Ecosystem overviews

Greater North Sea ecoregion description

The Greater North Sea ecoregion covers the northern European continental shelf, from Brittany (France) in the south, the Danish straits in the east, and Vestland (Norway) and the Orkney and Shetlands archipelagos (Scotland) in the north.

​​​It is a temperate semi-enclosed coastal shelf sea connected to the Norwegian Sea and Celtic Seas ecoregion in the north, the Bay of Biscay and Iberian Coast ecoregion in the south and the Baltic Sea ecoregion in the east. Its oceanography is characterized by a permanently thermally mixed water column in the south and east and seasonal stratification in the north as well as exchanges with the adjacent Atlantic and Baltic waters.

The ecoregion consists of four key areas:

  • The northern North Sea (depths 0–500 m), strongly influenced by Atlantic oceanic inflow and has the deep Norwegian trench in the east. The majority of the area is stratified in summer. The dominant human activities are fishing and oil and gas production.
  • The southern North Sea (depths 0–50 m), characterized by large river inputs, tidal currents, and shallow waters, which result in a strongly mixed water column all year round. The dominant human activities are fishing, shipping, ports, gas production, wind farms, and aggregate (sand) extraction.
  • The Skagerrak and Kattegat form the link to the Baltic Sea and are less saline and less tidal than the rest of the ecoregion. The water column is predominatly stratified. The dominant human activities are fishing, shipping, and wind farms.
  • The English Channel joins the southern North Sea to the Atlantic. It is usually mixed and strongly influenced by wind and tidal events. The dominant human activities are fishing, shipping, and aggregate (gravel) extraction.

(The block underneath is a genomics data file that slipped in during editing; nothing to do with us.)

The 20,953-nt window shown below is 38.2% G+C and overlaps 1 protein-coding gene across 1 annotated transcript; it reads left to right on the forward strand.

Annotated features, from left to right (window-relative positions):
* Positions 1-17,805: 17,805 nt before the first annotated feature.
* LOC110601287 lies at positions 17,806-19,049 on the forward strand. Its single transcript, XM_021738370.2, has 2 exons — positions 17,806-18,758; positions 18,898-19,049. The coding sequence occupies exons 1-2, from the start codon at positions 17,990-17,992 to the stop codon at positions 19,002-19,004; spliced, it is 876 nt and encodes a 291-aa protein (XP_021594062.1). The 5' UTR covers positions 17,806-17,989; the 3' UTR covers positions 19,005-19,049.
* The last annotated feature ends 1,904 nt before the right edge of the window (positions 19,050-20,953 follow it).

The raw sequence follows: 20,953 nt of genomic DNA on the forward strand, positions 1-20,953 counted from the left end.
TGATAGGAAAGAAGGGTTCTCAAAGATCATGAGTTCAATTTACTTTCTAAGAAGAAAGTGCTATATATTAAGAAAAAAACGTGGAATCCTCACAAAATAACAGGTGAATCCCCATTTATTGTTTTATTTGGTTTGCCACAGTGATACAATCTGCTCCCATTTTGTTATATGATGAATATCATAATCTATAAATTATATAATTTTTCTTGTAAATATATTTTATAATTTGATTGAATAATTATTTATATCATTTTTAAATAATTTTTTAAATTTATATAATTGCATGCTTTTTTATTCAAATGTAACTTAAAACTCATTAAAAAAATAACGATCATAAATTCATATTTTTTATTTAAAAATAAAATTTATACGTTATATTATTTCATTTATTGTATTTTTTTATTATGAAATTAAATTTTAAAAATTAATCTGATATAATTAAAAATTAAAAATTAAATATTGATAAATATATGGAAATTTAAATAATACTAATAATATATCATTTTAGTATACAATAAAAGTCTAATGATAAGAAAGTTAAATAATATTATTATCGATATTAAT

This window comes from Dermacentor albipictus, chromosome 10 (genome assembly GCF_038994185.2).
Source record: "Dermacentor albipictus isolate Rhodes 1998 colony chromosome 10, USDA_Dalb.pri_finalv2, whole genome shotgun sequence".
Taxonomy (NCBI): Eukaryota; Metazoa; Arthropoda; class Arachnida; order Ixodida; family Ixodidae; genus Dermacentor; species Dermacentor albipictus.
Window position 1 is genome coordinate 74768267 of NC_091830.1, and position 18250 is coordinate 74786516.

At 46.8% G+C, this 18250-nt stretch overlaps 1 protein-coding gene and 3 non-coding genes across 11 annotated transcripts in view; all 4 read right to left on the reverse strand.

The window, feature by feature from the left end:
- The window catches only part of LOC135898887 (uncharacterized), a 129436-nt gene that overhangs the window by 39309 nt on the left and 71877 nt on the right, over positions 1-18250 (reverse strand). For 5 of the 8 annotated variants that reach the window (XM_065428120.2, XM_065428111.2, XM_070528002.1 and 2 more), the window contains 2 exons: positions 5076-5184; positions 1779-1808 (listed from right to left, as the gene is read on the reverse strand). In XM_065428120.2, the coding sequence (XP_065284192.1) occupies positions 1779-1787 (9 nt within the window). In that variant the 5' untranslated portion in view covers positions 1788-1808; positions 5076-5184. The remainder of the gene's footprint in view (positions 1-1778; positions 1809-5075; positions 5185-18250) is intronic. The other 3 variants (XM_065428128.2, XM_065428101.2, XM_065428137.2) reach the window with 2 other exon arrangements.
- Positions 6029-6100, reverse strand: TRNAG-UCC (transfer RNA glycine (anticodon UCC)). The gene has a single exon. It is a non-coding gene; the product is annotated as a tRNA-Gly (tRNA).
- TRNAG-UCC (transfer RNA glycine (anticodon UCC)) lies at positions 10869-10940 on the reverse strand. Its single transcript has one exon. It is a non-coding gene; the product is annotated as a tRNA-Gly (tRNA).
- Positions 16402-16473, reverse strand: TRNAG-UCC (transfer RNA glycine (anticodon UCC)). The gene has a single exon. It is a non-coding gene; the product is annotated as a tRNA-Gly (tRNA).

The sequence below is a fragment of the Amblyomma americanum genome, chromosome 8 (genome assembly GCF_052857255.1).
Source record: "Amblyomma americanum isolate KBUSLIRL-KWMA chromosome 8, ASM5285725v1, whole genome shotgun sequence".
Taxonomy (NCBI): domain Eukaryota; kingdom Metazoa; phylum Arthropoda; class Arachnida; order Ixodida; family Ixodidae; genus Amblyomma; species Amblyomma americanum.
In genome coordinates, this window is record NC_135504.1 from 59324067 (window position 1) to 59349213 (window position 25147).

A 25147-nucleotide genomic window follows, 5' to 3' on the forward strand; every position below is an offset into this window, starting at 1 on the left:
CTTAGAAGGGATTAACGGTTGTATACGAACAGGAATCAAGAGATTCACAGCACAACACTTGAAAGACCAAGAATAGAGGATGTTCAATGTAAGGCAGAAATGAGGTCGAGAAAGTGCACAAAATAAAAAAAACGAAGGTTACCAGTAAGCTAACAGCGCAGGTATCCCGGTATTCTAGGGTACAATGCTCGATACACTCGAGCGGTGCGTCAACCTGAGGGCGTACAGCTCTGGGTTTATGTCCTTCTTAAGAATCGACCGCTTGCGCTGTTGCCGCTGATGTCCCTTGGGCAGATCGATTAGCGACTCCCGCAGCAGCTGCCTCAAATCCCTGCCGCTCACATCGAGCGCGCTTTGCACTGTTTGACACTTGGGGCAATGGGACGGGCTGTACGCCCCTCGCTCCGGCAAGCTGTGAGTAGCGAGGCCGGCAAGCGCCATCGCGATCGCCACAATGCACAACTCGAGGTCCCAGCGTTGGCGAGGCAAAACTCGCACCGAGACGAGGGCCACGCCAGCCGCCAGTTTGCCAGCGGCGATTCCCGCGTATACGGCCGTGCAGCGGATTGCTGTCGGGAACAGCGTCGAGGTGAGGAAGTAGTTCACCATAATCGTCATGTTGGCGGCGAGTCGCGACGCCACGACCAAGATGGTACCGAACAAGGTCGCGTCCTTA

The Greater North Sea ecoregion includes all or parts of the Exclusive Economic Zones (EEZ) of six EU Member States (MS; France, Belgium, the Netherlands, Germany, Denmark, and Sweden), as well as Norway and United Kingdom (UK). The ecoregion strongly overlaps with the North Sea Advisory Council (NSAC) administrative region, OSPAR Region II and large marine ecosystem (LME) 22.

The key policies for conservation in the EU are: the Birds and Habitats Directives (including the Natura 2000 ecological network), the Marine Strategy Framework Directive (MSFD), and the Biodiversity Strategy 2030. Norway and UK have similar national regulations, such as the Norwegian Integrated Management of the Marine Environment of the North Sea and Skagerrak or the UK Marine Strategy. Marine mammal issues are considered in cooperation under the North Atlantic Marine Mammal Commission (NAMMCO).

Key policies that regulate human activities in the EU are: the Integrated Maritime Policy, the Maritime Spatial Planning Directive (MSP), and the Blue Growth Strategy. International shipping is managed under the International Maritime Organization (IMO; through, for example, the International Convention for the Prevention of Pollution from Ships [MARPOL], the International Convention on the Control of Harmful Anti-fouling Systems on Ships [AFS], and the International Convention for the Control and Management of Ships' Ballast Water and Sediments). Oil and gas related activities are managed at national level (in accordance with the OSPAR Convention and the Bonn Agrement).

​Fisheries management in the ecoregion are partly affected through coastal state agreements between the EU, Norway, and UK, which covers most commercial demersal fish, small pelagic fish, and Norway lobster (Nephrops norvegicus) fisheries. The majority of shellfish fisheries (i.e. all except Norway lobster) are determined as national responsibilities. Managerial responsibility for salmon is taken under the North Atlantic Salmon Conservation Organization (NASCO) and for large pelagic fish by the International Commission for the Conservation of Atlantic Tunas (ICCAT). Fisheries policy is determined by national governments (UK and Norway) and the EU Common Fisheries Policy. Collective fisheries advice is provided by the International Council for the Exploration of the Sea (ICES), the European Commission's Scientific Technical and Economic Committee for Fisheries (STECF), and the North Sea (NSAC), and the Pelagic Advisory Councils. Environmental policy is managed by national governments and agencies and OSPAR, with advice being provided by national agencies, OSPAR, the European Environment Agency (EEA), and ICES.​​​​​​​​​​​​​​​

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​The Greater North Sea ecoregion, showing countries, catchment area, bathymetry (50 m isobath), neighbouring ecoregions (black text, red lines), medium and large ports (red triangles, source: ESRI), and ICES areas (dashed grey lines).​ Click to enlarge.

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Greater North Sea ecoregion description

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